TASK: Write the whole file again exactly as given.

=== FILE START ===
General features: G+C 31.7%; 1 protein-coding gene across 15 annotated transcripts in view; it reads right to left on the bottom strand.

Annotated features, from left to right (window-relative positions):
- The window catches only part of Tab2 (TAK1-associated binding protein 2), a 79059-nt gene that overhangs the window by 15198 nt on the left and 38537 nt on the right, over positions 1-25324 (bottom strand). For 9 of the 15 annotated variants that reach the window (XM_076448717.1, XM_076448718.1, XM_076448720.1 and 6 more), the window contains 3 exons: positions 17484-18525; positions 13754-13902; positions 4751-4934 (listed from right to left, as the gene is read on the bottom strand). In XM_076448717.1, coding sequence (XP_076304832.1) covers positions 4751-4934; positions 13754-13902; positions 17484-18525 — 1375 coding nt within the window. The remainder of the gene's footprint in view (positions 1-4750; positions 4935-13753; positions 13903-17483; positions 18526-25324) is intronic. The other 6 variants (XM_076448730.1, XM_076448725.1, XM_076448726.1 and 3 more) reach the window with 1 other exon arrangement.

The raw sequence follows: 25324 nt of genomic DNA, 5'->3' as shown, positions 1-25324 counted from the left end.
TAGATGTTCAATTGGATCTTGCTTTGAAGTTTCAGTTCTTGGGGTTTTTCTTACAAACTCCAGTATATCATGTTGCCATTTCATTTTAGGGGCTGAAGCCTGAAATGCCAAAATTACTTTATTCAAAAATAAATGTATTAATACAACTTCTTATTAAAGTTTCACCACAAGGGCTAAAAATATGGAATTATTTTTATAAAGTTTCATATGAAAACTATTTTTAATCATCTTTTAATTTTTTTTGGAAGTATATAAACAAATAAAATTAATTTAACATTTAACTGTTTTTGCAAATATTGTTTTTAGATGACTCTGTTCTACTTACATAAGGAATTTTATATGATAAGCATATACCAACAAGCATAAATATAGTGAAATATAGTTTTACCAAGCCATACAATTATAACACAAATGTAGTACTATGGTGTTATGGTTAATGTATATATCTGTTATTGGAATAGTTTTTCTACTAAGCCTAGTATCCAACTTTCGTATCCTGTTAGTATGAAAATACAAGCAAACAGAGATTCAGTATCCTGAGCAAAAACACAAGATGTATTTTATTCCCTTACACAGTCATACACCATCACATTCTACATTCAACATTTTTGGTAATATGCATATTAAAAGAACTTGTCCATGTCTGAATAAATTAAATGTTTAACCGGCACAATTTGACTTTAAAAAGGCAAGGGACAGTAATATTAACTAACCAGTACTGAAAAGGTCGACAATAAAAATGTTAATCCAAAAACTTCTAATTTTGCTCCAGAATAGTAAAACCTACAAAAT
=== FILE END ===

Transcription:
General features: G+C 31.7%; 1 protein-coding gene across 15 annotated transcripts in view; it reads right to left on the bottom strand.

Annotated features, from left to right (window-relative positions):
- The window catches only part of Tab2 (TAK1-associated binding protein 2), a 79059-nt gene that overhangs the window by 15198 nt on the left and 38537 nt on the right, over positions 1-25324 (bottom strand). For 9 of the 15 annotated variants that reach the window (XM_076448717.1, XM_076448718.1, XM_076448720.1 and 6 more), the window contains 3 exons: positions 17484-18525; positions 13754-13902; positions 4751-4934 (listed from right to left, as the gene is read on the bottom strand). In XM_076448717.1, coding sequence (XP_076304832.1) covers positions 4751-4934; positions 13754-13902; positions 17484-18525 — 1375 coding nt within the window. The remainder of the gene's footprint in view (positions 1-4750; positions 4935-13753; positions 13903-17483; positions 18526-25324) is intronic. The other 6 variants (XM_076448730.1, XM_076448725.1, XM_076448726.1 and 3 more) reach the window with 1 other exon arrangement.

The raw sequence follows: 25324 nt of genomic DNA, 5'->3' as shown, positions 1-25324 counted from the left end.
TAGATGTTCAATTGGATCTTGCTTTGAAGTTTCAGTTCTTGGGGTTTTTCTTACAAACTCCAGTATATCATGTTGCCATTTCATTTTAGGGGCTGAAGCCTGAAATGCCAAAATTACTTTATTCAAAAATAAATGTATTAATACAACTTCTTATTAAAGTTTCACCACAAGGGCTAAAAATATGGAATTATTTTTATAAAGTTTCATATGAAAACTATTTTTAATCATCTTTTAATTTTTTTTGGAAGTATATAAACAAATAAAATTAATTTAACATTTAACTGTTTTTGCAAATATTGTTTTTAGATGACTCTGTTCTACTTACATAAGGAATTTTATATGATAAGCATATACCAACAAGCATAAATATAGTGAAATATAGTTTTACCAAGCCATACAATTATAACACAAATGTAGTACTATGGTGTTATGGTTAATGTATATATCTGTTATTGGAATAGTTTTTCTACTAAGCCTAGTATCCAACTTTCGTATCCTGTTAGTATGAAAATACAAGCAAACAGAGATTCAGTATCCTGAGCAAAAACACAAGATGTATTTTATTCCCTTACACAGTCATACACCATCACATTCTACATTCAACATTTTTGGTAATATGCATATTAAAAGAACTTGTCCATGTCTGAATAAATTAAATGTTTAACCGGCACAATTTGACTTTAAAAAGGCAAGGGACAGTAATATTAACTAACCAGTACTGAAAAGGTCGACAATAAAAATGTTAATCCAAAAACTTCTAATTTTGCTCCAGAATAGTAAAACCTACAAAAT